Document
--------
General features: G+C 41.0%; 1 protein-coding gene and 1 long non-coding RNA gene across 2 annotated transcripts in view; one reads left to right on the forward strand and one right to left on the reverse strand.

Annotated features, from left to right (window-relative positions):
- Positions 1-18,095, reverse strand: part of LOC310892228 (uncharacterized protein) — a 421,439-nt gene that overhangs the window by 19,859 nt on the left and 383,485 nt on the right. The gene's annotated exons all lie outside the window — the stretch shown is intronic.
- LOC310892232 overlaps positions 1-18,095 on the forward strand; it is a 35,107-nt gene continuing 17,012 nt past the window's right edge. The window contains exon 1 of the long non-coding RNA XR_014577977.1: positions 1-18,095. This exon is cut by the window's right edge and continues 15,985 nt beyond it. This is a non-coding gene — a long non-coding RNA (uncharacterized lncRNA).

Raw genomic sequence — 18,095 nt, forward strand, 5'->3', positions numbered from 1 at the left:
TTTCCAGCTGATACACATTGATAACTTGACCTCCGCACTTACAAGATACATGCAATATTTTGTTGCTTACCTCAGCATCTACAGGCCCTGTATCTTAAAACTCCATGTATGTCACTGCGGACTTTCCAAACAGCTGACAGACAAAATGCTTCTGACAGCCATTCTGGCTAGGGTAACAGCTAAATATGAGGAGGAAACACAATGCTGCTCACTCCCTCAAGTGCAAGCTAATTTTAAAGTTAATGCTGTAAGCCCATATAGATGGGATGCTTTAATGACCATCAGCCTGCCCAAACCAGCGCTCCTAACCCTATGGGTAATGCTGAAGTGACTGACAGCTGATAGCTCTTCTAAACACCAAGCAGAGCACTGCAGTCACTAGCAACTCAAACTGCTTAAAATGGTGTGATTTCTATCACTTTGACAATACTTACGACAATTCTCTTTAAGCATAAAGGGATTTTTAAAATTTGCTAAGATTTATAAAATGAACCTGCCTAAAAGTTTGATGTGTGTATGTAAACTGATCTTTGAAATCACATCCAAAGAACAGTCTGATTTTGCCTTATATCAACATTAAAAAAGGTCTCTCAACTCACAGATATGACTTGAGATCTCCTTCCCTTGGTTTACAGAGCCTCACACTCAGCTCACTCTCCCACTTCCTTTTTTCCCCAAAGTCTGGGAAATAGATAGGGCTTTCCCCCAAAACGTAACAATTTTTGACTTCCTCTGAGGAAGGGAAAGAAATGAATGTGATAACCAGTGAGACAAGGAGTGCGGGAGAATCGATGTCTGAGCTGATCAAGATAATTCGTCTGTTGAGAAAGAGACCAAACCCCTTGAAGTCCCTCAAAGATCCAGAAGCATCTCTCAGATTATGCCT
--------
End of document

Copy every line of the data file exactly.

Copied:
General features: G+C 41.0%; 1 protein-coding gene and 1 long non-coding RNA gene across 2 annotated transcripts in view; one reads left to right on the forward strand and one right to left on the reverse strand.

Annotated features, from left to right (window-relative positions):
- Positions 1-18,095, reverse strand: part of LOC310892228 (uncharacterized protein) — a 421,439-nt gene that overhangs the window by 19,859 nt on the left and 383,485 nt on the right. The gene's annotated exons all lie outside the window — the stretch shown is intronic.
- LOC310892232 overlaps positions 1-18,095 on the forward strand; it is a 35,107-nt gene continuing 17,012 nt past the window's right edge. The window contains exon 1 of the long non-coding RNA XR_014577977.1: positions 1-18,095. This exon is cut by the window's right edge and continues 15,985 nt beyond it. This is a non-coding gene — a long non-coding RNA (uncharacterized lncRNA).

Raw genomic sequence — 18,095 nt, forward strand, 5'->3', positions numbered from 1 at the left:
TTTCCAGCTGATACACATTGATAACTTGACCTCCGCACTTACAAGATACATGCAATATTTTGTTGCTTACCTCAGCATCTACAGGCCCTGTATCTTAAAACTCCATGTATGTCACTGCGGACTTTCCAAACAGCTGACAGACAAAATGCTTCTGACAGCCATTCTGGCTAGGGTAACAGCTAAATATGAGGAGGAAACACAATGCTGCTCACTCCCTCAAGTGCAAGCTAATTTTAAAGTTAATGCTGTAAGCCCATATAGATGGGATGCTTTAATGACCATCAGCCTGCCCAAACCAGCGCTCCTAACCCTATGGGTAATGCTGAAGTGACTGACAGCTGATAGCTCTTCTAAACACCAAGCAGAGCACTGCAGTCACTAGCAACTCAAACTGCTTAAAATGGTGTGATTTCTATCACTTTGACAATACTTACGACAATTCTCTTTAAGCATAAAGGGATTTTTAAAATTTGCTAAGATTTATAAAATGAACCTGCCTAAAAGTTTGATGTGTGTATGTAAACTGATCTTTGAAATCACATCCAAAGAACAGTCTGATTTTGCCTTATATCAACATTAAAAAAGGTCTCTCAACTCACAGATATGACTTGAGATCTCCTTCCCTTGGTTTACAGAGCCTCACACTCAGCTCACTCTCCCACTTCCTTTTTTCCCCAAAGTCTGGGAAATAGATAGGGCTTTCCCCCAAAACGTAACAATTTTTGACTTCCTCTGAGGAAGGGAAAGAAATGAATGTGATAACCAGTGAGACAAGGAGTGCGGGAGAATCGATGTCTGAGCTGATCAAGATAATTCGTCTGTTGAGAAAGAGACCAAACCCCTTGAAGTCCCTCAAAGATCCAGAAGCATCTCTCAGATTATGCCT